Japan Geoscience Union Meeting 2016

Presentation information


Symbol H (Human Geosciences) » H-DS Disaster geosciences

[H-DS17] Geohazards in humid, tectonically active countries and their precursors

Tue. May 24, 2016 5:15 PM - 6:30 PM Poster Hall (International Exhibition Hall HALL6)

Convener:*Masahiro Chigira(Disaster Prevention Research Institute, Kyoto University), Satoru Kojima(Department of Civil Engineering, Gifu University), Hiroshi YAGI(Faculty of Art, Science and Education, Yamagata University), Taro Uchida(National Institute for Land and Infrastructure Management)

5:15 PM - 6:30 PM

[HDS17-P03] Late Pleistocene paleolakes formed by landslide activities on the eastern foot of Mt. Kushigata, the Koma Mountains, central Japan

*Ryoga Ohta1, Yoshihiko Kariya2 (1.Undergraduate at Senshu University, 2.Senshu University)

Keywords:Tephrochronology, On-Pm1 tephra, lacustrine sediments, deep-seated gravitational slope deformation

Landslide activities are important agent on shaping slopes and creating landscapes in mountain areas. For example, geomorphic changes by landslide often provide natural environments rich in diversity.
Slope development of Mount Kushigata seems to have been affected by landslides activities and deep-seated gravitational slope deformation on both its eastern and western sides under earthquake-prone humid environments during the late Quaternary. In particular, on the eastern piedmont areas facing to the subsiding Kofu Basin and the active Kushigatayama fault, many large landslide bodies with secondary landslide activities are commonly identified on the basis of our geomorphic classification.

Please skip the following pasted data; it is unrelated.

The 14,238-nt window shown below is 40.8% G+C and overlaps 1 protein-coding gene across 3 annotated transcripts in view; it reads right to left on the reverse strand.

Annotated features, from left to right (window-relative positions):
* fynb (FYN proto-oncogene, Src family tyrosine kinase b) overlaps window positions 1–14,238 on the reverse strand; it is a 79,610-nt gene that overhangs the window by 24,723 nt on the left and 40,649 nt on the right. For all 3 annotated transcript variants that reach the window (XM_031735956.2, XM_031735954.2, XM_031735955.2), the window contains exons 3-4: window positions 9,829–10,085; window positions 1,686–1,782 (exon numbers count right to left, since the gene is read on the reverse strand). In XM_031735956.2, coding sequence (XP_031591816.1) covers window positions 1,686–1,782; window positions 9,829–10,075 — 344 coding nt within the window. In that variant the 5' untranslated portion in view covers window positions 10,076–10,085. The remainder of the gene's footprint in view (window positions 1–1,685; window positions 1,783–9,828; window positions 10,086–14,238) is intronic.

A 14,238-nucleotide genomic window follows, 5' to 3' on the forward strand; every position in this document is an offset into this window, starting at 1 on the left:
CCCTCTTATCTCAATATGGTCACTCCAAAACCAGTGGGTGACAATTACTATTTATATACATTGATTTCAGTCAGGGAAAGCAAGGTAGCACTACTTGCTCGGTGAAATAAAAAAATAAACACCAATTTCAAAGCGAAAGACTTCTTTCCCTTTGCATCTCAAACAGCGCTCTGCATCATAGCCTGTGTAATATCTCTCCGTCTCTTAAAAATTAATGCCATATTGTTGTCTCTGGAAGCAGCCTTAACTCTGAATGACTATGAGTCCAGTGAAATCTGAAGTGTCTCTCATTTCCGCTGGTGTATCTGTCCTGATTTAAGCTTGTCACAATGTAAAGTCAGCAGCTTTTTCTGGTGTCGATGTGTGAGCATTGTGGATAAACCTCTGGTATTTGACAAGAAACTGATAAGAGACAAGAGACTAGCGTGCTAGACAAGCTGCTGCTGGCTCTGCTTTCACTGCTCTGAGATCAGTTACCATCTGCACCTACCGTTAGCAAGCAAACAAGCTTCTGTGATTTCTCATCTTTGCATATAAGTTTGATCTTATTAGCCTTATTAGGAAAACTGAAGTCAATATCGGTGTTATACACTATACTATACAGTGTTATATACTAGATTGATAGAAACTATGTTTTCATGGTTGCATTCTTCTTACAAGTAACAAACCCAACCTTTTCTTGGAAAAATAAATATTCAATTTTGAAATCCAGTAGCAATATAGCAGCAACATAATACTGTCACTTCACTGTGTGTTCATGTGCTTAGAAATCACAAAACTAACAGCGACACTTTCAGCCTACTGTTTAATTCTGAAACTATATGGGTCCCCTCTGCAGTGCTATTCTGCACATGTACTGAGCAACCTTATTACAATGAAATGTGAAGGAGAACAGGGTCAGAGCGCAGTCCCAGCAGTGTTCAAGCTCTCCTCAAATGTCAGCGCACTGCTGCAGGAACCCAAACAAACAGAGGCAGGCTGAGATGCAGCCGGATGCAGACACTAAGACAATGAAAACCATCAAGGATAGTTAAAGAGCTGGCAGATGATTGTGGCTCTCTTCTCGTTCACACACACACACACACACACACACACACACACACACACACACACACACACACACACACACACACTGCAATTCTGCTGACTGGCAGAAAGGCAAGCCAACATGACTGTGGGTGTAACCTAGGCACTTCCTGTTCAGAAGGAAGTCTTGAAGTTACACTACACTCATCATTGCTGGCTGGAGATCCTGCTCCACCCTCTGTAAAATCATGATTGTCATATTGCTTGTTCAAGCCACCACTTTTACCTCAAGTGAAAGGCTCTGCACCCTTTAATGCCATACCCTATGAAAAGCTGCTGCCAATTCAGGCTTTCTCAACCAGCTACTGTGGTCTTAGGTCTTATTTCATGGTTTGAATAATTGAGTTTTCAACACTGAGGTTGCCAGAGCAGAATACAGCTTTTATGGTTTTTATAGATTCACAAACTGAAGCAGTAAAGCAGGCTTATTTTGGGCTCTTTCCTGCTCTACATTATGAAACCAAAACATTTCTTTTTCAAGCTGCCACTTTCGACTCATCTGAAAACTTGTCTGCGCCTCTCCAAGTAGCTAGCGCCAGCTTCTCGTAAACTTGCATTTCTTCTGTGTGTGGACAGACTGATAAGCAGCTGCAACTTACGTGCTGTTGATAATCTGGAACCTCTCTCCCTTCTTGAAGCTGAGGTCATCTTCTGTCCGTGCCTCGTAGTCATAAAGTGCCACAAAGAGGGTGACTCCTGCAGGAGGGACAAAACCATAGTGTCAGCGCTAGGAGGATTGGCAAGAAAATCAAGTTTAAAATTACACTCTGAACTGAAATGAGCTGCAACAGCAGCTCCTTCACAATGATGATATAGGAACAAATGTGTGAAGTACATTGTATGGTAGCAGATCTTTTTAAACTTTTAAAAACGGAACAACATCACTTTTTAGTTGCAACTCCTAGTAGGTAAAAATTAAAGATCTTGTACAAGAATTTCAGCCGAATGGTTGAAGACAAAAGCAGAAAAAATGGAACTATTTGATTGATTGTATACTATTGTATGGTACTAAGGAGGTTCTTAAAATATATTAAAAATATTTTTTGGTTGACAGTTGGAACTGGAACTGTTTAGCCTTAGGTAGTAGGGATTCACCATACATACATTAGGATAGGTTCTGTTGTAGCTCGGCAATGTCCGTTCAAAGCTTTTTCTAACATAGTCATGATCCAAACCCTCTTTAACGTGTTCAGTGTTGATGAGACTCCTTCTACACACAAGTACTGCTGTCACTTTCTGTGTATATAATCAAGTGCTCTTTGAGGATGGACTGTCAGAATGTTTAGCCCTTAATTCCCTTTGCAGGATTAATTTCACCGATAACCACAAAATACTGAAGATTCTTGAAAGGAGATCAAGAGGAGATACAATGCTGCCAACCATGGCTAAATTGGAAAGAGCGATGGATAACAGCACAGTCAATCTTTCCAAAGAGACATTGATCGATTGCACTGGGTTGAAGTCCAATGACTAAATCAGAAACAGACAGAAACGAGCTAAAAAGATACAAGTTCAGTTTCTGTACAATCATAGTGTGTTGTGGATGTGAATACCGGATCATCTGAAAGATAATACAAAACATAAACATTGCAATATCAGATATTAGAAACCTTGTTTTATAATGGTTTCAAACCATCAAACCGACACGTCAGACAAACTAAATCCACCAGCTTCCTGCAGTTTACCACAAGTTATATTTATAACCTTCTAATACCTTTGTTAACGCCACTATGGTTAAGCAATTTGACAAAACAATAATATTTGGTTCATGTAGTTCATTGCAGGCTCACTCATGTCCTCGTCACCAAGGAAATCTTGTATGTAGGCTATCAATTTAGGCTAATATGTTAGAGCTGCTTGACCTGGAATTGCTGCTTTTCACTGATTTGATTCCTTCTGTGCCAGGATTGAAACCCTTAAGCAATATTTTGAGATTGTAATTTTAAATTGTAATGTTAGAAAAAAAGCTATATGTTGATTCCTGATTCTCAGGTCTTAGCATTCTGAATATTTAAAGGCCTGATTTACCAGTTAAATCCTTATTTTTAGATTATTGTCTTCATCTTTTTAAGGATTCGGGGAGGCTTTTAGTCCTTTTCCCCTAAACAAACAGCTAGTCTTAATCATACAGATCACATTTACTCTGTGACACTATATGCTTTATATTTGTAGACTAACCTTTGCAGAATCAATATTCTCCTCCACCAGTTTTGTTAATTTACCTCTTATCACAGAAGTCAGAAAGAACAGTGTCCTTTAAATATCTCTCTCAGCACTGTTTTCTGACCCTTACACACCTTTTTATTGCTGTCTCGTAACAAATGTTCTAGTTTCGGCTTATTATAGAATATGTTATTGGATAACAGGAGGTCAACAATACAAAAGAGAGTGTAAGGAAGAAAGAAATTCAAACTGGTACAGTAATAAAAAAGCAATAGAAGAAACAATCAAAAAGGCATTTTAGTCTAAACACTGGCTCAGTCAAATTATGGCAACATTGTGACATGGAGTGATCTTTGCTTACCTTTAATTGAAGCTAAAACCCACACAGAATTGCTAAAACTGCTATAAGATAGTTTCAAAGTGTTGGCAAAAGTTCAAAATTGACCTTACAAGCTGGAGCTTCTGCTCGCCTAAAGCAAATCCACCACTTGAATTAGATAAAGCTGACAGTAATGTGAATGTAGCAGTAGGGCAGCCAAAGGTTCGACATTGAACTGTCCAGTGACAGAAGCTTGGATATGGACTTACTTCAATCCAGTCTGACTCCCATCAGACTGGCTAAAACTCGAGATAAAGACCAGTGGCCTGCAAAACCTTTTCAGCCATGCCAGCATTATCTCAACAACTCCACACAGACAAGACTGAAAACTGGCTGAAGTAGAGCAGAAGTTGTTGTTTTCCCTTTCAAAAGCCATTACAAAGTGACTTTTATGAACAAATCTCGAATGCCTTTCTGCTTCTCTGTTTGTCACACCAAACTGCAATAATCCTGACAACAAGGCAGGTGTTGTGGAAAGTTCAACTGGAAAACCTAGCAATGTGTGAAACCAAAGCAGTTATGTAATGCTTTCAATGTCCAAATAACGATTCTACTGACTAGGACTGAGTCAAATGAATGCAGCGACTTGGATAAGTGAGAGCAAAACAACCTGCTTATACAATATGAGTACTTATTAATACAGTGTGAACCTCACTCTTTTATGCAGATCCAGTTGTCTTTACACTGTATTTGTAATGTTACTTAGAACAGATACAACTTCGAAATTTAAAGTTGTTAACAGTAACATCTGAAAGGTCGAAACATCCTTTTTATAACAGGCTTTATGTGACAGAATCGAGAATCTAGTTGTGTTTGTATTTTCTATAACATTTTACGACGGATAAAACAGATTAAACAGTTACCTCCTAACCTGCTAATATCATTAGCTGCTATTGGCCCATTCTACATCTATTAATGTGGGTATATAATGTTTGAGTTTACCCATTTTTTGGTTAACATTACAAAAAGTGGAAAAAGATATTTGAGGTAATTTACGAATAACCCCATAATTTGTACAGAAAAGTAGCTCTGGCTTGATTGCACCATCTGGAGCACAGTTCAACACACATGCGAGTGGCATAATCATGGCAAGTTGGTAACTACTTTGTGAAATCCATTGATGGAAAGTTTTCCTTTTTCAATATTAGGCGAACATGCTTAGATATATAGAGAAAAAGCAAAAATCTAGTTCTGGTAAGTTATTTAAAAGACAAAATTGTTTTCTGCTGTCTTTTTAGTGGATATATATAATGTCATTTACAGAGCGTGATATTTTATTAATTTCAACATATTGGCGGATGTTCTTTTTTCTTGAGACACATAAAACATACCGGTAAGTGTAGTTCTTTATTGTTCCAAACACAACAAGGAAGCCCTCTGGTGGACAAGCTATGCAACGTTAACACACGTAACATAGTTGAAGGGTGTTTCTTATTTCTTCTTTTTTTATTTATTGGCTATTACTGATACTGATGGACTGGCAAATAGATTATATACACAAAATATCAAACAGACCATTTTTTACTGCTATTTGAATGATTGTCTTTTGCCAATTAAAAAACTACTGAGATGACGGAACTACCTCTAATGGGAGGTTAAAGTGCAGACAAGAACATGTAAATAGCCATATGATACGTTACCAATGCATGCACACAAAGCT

In this area, thick lacustrine sediments and debris flow deposits bearing the Ontake Pm-1 tephra layer (95 ka) are seen at several locations with different altitudes. Basically, those lacustrine sediments blanket large landslide bodies. Thus paleolakes would have been developed on closed depressions and gentle slopes formed on such landslide masses around 95 ka.
The timing of emergence and extinction of paleolakes are not clear due to the paucity of chronological information of the lacustrine sediments yet. However, those paleolakes were probably destructed and filled by valley head incision, secondary landsliding, and influx of debris from nearby slopes. Lacustrine sediments on the eastern face of Mount Kushigata demonstrate a portion of changing natural environments by landslide processes during the late Pleistocene.